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Queensland council invests $30m in water treatment upgrades

A local council in south-east Queensland is investing millions to improve water quality for its residents.

Bundaberg Regional Council (BRC) has awarded a $30.1 million contract to upgrade the Gregory River and Kalkie water treatment plants, which it said would improve water quality in Childers, Woodgate, Bargara and other coastal areas.

BRC water services portfolio spokesman Councillor Jason Bartels said it was a “significant investment” in future proofing the region’s water supply.

“We’ve seen the population increase significantly in coastal areas and this upgrade will ensure a first-class water supply to cater for growth over the next 20 years,” he said.

“This Council has spent more on water and wastewater improvements than any previous council in the history of the Bundaberg Region.

“Rubyanna was our biggest infrastructure project and these two upgrades combined are among the biggest as well.”

Bartels said work on the Gregory River plant would begin later this year and Kalkie next year.

“The Gregory River WTP supplies treated water to the townships of Woodgate, Childers and other rural areas,” he said.

“The existing plant experiences high spikes in turbidity after wet weather.

“The upgrade will address this issue using modern treatment processes and will increase the plant capacity to cater for population growth to 2040.”

Bartels said the Kalkie upgrade would address taste and odour issues that sometimes occur after prolonged periods of dry and warm weather.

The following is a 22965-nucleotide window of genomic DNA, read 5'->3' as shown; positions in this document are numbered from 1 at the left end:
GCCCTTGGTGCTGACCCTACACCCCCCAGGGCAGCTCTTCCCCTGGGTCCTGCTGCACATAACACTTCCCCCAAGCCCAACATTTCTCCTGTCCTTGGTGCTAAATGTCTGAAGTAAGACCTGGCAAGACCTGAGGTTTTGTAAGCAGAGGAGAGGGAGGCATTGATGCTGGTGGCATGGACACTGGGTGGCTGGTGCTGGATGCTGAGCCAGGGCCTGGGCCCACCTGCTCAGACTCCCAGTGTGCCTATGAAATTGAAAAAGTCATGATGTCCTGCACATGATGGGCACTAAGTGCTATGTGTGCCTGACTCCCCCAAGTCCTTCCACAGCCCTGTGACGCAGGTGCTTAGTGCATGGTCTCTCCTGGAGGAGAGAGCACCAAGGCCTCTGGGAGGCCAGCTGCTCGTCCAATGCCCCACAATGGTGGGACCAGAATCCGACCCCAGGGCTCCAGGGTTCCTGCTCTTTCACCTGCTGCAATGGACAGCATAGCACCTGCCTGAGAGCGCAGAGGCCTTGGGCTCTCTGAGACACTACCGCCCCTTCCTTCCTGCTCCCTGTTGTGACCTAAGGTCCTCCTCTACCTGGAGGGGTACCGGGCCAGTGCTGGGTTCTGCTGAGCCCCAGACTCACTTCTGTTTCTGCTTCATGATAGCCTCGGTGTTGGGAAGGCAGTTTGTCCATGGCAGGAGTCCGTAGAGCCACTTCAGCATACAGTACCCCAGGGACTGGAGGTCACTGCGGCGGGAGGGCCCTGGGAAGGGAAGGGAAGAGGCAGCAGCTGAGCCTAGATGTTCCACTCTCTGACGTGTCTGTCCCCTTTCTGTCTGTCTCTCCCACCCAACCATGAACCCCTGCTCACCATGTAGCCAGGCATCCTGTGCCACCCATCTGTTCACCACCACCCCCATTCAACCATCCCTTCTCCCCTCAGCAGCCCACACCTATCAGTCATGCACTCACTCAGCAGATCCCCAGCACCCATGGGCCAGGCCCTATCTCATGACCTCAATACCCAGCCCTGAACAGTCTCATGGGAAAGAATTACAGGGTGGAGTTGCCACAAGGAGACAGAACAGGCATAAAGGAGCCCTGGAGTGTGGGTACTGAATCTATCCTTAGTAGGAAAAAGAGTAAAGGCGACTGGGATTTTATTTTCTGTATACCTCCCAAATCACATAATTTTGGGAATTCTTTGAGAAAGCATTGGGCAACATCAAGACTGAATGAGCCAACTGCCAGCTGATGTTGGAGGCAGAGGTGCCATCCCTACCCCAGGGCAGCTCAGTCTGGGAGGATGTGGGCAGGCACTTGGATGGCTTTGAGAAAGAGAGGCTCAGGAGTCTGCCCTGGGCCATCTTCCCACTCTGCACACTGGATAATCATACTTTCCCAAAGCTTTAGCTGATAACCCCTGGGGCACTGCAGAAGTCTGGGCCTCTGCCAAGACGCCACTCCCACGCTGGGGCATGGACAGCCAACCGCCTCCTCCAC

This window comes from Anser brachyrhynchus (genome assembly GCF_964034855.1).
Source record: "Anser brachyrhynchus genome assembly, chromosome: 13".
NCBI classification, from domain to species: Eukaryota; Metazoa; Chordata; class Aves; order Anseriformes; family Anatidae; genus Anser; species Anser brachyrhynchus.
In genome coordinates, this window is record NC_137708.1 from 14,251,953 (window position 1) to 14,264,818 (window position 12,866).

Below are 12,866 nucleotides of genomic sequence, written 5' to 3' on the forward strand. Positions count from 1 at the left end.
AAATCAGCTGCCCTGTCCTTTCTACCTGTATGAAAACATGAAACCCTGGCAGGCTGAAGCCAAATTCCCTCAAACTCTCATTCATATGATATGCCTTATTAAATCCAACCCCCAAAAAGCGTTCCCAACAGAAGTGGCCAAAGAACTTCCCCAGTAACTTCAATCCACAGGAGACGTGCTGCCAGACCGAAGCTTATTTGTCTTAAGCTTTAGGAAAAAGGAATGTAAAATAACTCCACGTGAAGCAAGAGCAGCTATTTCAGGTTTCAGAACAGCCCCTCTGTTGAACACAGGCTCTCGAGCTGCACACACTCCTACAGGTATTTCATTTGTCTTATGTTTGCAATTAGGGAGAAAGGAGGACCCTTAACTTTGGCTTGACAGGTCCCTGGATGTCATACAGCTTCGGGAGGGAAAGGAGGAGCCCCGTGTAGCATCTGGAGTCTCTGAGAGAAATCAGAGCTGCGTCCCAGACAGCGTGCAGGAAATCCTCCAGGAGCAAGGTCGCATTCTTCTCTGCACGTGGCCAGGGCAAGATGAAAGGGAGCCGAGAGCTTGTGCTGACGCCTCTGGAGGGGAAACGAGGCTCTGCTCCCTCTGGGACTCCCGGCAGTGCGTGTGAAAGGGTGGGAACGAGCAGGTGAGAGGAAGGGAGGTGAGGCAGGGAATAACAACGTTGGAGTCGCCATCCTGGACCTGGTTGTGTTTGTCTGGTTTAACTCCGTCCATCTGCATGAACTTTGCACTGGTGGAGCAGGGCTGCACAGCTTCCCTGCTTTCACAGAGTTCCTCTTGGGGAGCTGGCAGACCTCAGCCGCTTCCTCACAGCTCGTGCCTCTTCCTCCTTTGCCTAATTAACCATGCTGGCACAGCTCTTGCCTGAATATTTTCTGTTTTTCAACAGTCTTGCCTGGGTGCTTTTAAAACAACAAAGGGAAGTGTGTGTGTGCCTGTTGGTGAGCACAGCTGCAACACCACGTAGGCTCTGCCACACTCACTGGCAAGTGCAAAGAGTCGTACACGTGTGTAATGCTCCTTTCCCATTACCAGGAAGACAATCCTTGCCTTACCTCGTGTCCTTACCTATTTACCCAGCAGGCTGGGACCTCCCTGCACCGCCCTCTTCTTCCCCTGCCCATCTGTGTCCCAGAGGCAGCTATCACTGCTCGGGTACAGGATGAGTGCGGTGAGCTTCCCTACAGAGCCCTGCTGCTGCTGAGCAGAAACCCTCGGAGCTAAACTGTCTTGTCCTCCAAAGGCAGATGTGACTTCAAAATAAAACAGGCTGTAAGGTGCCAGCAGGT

General Manager Infrastructure Stuart Randle said BRC bundled the two projects together to attract interest from qualified firms and potentially achieve economies of scale.

“The tender has been awarded to Stirloch Constructions who have extensive experience in public and private sector water and wastewater projects,” he said.

“There were no local bidders for this highly specialised work.

“Council requires Stirloch to employ local sub-contractors and purchase goods and services from local businesses wherever possible.

“We originally intended to commence the Kalkie upgrade sooner but none of our shortlisted contractors were able to do the work within our original budget estimate.”

Randle said interim measures would be in place at Kalkie to minimise taste and odour issues over summer.

“Surveillance of the raw water is being increased to improve early detection,” he said.

“If we are faced with an event, we have the ability to blend more water from Bundaberg to reduce the impact.

“Under normal operation the system can transfer approximately 30% from Bundaberg and if required this can be increased to above 50%, which will reduce the severity of any event.

“The water is always safe to drink.”

This story was first published on Bundaberg Now. Read the original.

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